Department of Anthropology

Graduate Student Spotlight: Raul "Qui'chi" Martinez

Wed, September 4, 2019
Graduate Student Spotlight: Raul

The Department of Anthropology is excited to share the following interview with Graduate Student Raul "Qui'chi" Martinez, conducted by Elizabeth de Marigny. We will continue to highlight the amazing works our students are doing, in Austin and around the world, a few times each semester.

For your dissertation you are conducting research in Otavalo, Ecuador. Can you briefly outline your research goals and tell us what it is about this particular community that interested you?

Broadly speaking, I am interested in mundane and poetic speaking practices of Runa (Kichwa) people in and around the Andean town of Otavalo, Ecuador. The town is famous for its artisan marketplace (it’s massive!). Otavalan Runa people make a living as farmers as well as marketing textiles, folk music and shamanism within tourism hubs in Ecuador and abroad. Another major way Otavalan Runa families make money is by sponsoring their ritual kin to travel out of the town for labor wages—so much so that Otavalan Runa communities make up a highly mobile Latin American ethnic diaspora. These are socioeconomic conditions relevant to being Runa in Otavalo that have been documented well by ethnographers since the 1940’s. Yet, these studies are virtually absent in language-centered data, which is unfortunate considering that Otavalan Runa speakers (like many Indigenous people) are experiencing language endangerment. So what interests me is how growing Otavalan Runa socioeconomic differences (i.e., competition between tourism enterprises) and global politics of indigeneity shape the beliefs and ways of speaking Kichwa as well as other languages such as English and Spanish.

One of the main aspects of your work focuses on the varying ways in which verbal art is used for socioeconomic advancement in Otavalo. Can you tell us about different forms of verbal art and how they are used for such advancement? Have you encountered any generational differences in language use amongst Kichwa speakers? If so, what are they?

I want to combine the answers to these questions because it encompasses how I am attempting to document in a more empirical sense. I’m interested in the social life of Otavlan Kichwa verbal art such as stories, shamanic curing songs, and dreams. These are linguistic resources that can be invested with individual creativity and performed for different types of social goals (i.e., tourism; moral instruction; healing; harvesting). Unfortunately, the view that these types of traditions are vital for the transmission of culture is still not common. For instance, one of Ecuador’s major sources of national pride for being an official multilingual/multicultural country is its revitalization of Kichwa. In practice, however, this revitalization pushes more for standardization and literacy rather than engaging the myriad of Amazonian and Andean Kichwa speaking communities on their own terms. Listening to and admiring verbal art, in my view, is one way of being real with Indigenous people—on their terms. And because research participants can only explicitly tell me so much through interviews and surveys about how they experience and understand speaking their multiple languages, I am approaching these performances of verbal art as sites that provide a cultural rendering of language endangerment and social inequality in real-time.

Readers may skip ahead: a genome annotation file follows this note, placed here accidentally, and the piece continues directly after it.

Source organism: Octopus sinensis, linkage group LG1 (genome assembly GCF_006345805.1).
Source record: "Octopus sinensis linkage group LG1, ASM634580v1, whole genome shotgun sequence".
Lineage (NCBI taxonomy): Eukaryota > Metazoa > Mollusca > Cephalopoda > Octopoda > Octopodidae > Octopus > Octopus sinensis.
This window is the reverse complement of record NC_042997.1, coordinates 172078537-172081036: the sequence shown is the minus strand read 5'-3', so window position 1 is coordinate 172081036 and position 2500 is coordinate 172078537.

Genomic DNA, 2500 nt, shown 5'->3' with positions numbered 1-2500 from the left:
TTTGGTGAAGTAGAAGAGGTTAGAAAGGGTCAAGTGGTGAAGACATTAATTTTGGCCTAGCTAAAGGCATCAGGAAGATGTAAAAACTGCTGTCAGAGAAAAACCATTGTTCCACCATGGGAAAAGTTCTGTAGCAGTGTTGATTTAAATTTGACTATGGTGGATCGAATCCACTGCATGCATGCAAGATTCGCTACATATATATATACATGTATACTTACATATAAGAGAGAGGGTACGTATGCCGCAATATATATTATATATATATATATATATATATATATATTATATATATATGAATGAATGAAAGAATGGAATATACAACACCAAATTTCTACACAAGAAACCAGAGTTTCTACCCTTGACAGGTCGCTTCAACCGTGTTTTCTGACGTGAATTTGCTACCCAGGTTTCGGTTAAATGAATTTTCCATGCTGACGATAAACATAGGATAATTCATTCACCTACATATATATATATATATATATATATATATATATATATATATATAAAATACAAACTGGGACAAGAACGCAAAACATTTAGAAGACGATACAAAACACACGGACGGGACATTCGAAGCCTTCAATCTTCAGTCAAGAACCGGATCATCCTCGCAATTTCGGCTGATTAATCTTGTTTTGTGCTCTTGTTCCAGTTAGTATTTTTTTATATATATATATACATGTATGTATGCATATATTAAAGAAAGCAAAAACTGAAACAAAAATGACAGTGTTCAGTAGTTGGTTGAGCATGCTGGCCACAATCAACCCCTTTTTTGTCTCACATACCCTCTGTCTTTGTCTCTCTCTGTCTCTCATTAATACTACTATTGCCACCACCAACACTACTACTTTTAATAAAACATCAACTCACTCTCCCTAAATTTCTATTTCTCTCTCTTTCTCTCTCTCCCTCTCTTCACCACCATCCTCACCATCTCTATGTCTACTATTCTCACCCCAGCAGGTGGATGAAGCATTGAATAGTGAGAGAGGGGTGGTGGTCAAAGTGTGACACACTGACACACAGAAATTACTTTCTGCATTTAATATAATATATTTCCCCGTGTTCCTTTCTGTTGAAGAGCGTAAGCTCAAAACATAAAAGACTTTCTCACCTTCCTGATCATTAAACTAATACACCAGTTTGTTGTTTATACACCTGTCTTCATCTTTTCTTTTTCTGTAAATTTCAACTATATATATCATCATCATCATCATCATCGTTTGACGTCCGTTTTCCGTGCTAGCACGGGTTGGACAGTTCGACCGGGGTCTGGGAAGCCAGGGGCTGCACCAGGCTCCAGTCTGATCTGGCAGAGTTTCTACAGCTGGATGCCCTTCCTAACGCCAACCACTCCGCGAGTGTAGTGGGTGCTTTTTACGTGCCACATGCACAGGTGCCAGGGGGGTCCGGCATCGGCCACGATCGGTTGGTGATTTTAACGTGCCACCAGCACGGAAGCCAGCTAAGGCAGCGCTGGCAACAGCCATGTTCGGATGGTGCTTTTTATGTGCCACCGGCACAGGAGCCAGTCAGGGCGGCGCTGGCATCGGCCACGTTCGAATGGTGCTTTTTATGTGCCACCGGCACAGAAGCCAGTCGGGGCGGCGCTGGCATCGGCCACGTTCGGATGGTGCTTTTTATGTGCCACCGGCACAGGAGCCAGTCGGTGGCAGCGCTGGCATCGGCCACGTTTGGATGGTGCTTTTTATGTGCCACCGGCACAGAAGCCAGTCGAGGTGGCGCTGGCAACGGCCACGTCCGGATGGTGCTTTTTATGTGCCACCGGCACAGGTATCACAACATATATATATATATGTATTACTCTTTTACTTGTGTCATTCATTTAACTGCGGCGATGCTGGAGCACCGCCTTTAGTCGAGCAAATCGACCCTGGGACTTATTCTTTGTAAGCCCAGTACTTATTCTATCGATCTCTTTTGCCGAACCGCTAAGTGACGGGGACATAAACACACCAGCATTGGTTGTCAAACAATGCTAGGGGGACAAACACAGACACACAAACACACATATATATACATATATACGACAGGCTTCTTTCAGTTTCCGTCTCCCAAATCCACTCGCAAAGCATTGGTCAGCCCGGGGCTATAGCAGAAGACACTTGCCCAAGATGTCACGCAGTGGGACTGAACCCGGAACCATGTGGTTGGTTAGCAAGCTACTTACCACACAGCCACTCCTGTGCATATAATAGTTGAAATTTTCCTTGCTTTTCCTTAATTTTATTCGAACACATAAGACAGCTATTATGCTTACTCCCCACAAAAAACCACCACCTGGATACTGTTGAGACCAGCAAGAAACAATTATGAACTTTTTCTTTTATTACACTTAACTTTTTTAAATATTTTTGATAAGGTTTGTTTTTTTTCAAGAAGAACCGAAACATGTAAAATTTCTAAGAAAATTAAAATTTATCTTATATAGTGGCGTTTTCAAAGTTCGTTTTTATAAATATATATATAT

Rather than trivial forms of speech, a narrative told might be an instance in which a Runa speaker is providing a metaphorical and coherent view into how he/she is experiencing or even combating language endangerment. And it turns out that some Otavalan Runa entrepreneurs are responding to the growing (inter)national interests in hearing, learning, or ‘experiencing’ (as it is commonly advertised) Runa language and culture by becoming brokers of verbal art to paying tourists and foreign exchange students. By contrast, other Otavalan Runa speakers without the appropriate skills and connections to forge these social networks are missing out on lucrative opportunities. So, my main research goal is investigating why verbal art might play a central role in organizing social networks for a Runa family mostly residing in the villages northeast of Otavalo. These networks differ in social type, geographic distance, goods, services, and ways of speaking. For instance, elderly speakers might use a story about growing corn to morally instruct their grandchildren how to properly treat others in the village, while relatively younger and formally educated members of this family might take charge of performing verbal healing rituals for home-staying international students, spiritual seekers, and Ecuadorian government officials. The former use of verbal art is geared towards intra- and interfamilial social networks, and the latter point for networks that enable socioeconomic upward mobility.

There are some major generational differences in speaking Runa and social networking to consider here. Just about 15 years ago there was hardly any popular interest in Runa culture aside from their purchasable materials. Many speakers across generations today attest to being ridiculed for speaking Runa at one point or another. But now outsiders are coming to some of Ecuador’s most historically marginalized communities to be exposed to Andean Kichwa life by culture brokers. These societal changes (namely, multicultural policies and rural/experiential tourism) as well as international Indigenous networks have also led to younger speakers to reconsider how they can reclaim their heritage language. My response to question (4) provides an example of the use and uptake of Runa verbal art in organizing novel and continuous social worlds that help one live a meaningful life.